FSAs (Flexible Spending Arrangements) have been a valuable part of US health plans since their inception. The ability to use pre-tax money to pay for medical expenses has helped US citizens to make the most of their healthcare budget.
Unfortunately, one of the primary downsides to this helpful benefits program has been the limit on the length of time available to make use of money invested or stored in them (any unused amounts left in participant’s FSA plan had to be used within the specified 12 month duration or be forfeit). Many believe this “use it or lose it” policy prohibited some from participating in their companies’ Health Care Flexible Spending Arrangement programs.
While there was an allowance for companies to amend employee FSA plans to provide for an additional 2.5 month grace period during which individuals could continue to draw from the entire remaining prior year balance to cover additional medical expenses, that grace period failed to provide as much relief or assistance as some would have preferred.
For those who have been taking advantage of FSAs, there good news. In October 2013, the Treasury department modified the “use it or lose it” rule for these programs to allow for another exception. Under the new health FSA Carryover Option rule, employers can now allow their FSA plan participants to carry over a maximum of $500 in FSA plan amounts to the New Year, an amount which it no longer limited to the first 2.5 months of the carryover year.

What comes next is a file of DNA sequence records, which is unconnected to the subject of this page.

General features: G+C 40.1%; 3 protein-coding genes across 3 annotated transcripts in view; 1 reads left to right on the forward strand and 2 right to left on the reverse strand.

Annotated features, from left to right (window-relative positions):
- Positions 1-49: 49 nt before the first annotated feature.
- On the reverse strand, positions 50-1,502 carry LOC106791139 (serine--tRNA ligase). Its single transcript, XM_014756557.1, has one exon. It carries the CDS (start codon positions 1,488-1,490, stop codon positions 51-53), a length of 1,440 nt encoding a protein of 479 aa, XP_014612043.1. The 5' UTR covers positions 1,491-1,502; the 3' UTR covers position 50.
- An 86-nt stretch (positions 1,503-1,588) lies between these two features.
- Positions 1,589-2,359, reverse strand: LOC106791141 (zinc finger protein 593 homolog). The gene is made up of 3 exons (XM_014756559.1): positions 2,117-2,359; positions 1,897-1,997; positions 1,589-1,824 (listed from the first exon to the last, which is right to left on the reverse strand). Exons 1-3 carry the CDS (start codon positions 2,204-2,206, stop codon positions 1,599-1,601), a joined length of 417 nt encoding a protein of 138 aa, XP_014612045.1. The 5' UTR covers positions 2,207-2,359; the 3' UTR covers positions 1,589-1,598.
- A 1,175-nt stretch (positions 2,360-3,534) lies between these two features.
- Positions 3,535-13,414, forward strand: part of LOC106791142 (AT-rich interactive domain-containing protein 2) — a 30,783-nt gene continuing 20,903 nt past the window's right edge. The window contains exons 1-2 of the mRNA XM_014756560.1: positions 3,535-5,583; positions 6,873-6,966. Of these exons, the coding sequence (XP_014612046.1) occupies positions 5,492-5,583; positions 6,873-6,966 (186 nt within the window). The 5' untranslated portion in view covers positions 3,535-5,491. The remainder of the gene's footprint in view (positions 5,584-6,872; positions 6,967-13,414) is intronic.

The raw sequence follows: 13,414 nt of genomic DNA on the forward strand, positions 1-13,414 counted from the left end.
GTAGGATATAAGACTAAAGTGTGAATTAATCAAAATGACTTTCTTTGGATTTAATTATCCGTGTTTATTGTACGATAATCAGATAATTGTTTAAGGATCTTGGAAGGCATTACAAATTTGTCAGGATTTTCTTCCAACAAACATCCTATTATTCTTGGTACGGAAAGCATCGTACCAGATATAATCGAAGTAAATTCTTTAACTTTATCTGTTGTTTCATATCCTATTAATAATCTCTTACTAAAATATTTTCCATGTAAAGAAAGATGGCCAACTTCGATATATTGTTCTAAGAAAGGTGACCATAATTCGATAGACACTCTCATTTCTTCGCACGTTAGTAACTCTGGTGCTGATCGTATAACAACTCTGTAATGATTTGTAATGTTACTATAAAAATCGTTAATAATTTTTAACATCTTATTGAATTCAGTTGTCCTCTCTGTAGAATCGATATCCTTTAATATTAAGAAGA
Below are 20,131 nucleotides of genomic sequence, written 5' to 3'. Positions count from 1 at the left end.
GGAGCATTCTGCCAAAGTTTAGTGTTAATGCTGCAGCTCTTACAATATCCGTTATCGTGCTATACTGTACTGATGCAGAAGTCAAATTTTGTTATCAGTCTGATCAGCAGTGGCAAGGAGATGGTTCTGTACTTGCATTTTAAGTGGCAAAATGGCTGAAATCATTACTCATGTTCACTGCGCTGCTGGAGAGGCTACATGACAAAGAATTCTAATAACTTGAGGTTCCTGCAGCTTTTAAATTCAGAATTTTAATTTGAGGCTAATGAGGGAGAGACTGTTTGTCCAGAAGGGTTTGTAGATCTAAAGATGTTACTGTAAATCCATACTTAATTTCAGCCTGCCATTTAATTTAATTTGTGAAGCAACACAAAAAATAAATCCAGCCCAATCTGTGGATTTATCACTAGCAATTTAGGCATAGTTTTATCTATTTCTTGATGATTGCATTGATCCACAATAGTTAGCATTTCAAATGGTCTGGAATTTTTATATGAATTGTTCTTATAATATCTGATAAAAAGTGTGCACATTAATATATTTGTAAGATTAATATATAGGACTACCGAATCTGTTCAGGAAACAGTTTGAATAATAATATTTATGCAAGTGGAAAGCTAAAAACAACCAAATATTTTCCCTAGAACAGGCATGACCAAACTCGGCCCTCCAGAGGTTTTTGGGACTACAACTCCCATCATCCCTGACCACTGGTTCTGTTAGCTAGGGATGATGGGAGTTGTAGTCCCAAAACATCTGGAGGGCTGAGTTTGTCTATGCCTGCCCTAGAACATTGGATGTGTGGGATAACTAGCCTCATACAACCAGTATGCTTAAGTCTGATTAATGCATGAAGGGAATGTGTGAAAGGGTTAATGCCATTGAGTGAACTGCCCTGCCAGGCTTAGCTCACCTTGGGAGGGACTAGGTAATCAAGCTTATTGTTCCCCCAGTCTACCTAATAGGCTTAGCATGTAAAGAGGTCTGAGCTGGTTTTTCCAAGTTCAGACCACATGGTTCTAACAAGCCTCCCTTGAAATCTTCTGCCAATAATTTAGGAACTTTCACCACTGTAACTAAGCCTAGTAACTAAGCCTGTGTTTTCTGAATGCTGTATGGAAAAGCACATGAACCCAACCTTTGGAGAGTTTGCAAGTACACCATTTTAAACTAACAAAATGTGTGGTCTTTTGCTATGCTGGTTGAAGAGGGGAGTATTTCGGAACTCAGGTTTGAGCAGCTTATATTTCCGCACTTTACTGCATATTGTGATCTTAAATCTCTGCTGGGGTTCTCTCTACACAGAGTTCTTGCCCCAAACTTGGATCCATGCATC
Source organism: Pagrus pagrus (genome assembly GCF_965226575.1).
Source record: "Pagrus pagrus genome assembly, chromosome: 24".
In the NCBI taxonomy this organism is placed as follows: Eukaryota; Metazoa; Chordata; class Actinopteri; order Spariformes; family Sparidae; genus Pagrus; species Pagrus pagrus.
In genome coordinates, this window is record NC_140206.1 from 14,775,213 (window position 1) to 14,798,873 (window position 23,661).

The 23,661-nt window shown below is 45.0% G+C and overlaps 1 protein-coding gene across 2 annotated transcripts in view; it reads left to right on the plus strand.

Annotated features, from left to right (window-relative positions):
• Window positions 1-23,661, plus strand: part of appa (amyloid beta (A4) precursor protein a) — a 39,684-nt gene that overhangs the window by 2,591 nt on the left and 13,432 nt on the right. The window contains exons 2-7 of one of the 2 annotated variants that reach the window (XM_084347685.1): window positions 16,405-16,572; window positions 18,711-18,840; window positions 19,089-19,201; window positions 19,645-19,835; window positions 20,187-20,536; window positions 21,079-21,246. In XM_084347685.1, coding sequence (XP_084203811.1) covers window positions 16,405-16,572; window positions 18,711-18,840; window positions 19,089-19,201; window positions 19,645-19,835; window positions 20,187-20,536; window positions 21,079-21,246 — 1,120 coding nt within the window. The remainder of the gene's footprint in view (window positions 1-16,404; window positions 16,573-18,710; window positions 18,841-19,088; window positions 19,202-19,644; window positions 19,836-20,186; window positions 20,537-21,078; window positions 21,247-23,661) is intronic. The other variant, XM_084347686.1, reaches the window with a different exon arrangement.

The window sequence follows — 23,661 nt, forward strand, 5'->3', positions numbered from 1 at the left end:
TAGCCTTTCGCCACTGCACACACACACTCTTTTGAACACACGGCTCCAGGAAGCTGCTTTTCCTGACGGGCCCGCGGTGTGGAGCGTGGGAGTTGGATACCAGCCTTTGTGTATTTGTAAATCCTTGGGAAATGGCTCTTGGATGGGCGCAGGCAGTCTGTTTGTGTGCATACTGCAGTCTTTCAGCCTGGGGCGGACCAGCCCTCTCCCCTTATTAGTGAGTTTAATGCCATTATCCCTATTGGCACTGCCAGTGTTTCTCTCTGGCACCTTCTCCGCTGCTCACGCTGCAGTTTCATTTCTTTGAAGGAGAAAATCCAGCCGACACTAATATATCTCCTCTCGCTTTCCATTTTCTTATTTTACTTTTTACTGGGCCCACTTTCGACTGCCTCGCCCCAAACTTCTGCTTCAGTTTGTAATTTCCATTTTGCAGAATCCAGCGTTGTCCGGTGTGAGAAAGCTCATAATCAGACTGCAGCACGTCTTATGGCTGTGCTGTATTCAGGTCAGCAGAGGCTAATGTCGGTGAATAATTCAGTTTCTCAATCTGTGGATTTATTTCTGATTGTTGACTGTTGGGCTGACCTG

By allowing for an additional 12 months, the program has effectively increased the usefulness of FSAs and removed some of the frustration and issues that previous participants had expressed. Considering these generous program changes, these allowances should ultimately encourage increased participation and help to lessen the ever-increasing healthcare burden being placed upon both individuals and families.
Individuals and employers should note that this maximum $500 carryover amount doesn’t count against the maximum payroll contribution allowance of $2,500 for the following year. Additionally, everyone should be aware that this new rule involves and either/or choice – either employers/participants can use the previous 2.5 month grace period, or they can use the 12 month carryover exception.
If employers adopt the carryover rule, their individual allowances must be the same for all plan participants (any uniform amount or $500 or less).
In order to implement the carryover rule, employers must contact their plan administrator on or before the last day of the plan year, and request that the changes be made retroactively to the first day of that particular plan year.
When choosing between the grace period and carryover options, employers and participants should weigh the key differences – the grace period has no max on carryover amount but a 2.5 month time limit while the carryover has a $500 carryover amount max but an additional 12 month time limit.
If you have questions about the new FSA options and/or how to implement them for your company, contact Lescault and Walderman at 866-496-2042.